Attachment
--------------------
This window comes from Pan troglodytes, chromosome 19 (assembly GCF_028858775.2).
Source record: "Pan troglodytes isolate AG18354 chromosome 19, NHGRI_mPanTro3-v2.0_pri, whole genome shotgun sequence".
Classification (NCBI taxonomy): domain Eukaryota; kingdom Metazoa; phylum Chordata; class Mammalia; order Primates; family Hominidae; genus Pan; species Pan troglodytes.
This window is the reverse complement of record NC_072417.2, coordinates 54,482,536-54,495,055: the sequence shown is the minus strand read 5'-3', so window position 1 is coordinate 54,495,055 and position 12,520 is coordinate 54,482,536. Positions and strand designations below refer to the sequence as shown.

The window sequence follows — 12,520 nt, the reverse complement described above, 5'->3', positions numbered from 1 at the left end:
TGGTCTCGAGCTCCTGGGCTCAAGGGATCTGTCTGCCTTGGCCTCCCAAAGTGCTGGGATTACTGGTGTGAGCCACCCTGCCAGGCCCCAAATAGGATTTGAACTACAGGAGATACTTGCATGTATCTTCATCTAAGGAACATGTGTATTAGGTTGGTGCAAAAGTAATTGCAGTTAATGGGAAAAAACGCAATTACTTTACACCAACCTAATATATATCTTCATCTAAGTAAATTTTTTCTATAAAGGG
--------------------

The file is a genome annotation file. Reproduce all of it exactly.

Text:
This window comes from Pan troglodytes, chromosome 19 (assembly GCF_028858775.2).
Source record: "Pan troglodytes isolate AG18354 chromosome 19, NHGRI_mPanTro3-v2.0_pri, whole genome shotgun sequence".
Classification (NCBI taxonomy): domain Eukaryota; kingdom Metazoa; phylum Chordata; class Mammalia; order Primates; family Hominidae; genus Pan; species Pan troglodytes.
This window is the reverse complement of record NC_072417.2, coordinates 54,482,536-54,495,055: the sequence shown is the minus strand read 5'-3', so window position 1 is coordinate 54,495,055 and position 12,520 is coordinate 54,482,536. Positions and strand designations below refer to the sequence as shown.

The window sequence follows — 12,520 nt, the reverse complement described above, 5'->3', positions numbered from 1 at the left end:
TGGTCTCGAGCTCCTGGGCTCAAGGGATCTGTCTGCCTTGGCCTCCCAAAGTGCTGGGATTACTGGTGTGAGCCACCCTGCCAGGCCCCAAATAGGATTTGAACTACAGGAGATACTTGCATGTATCTTCATCTAAGGAACATGTGTATTAGGTTGGTGCAAAAGTAATTGCAGTTAATGGGAAAAAACGCAATTACTTTACACCAACCTAATATATATCTTCATCTAAGTAAATTTTTTCTATAAAGGG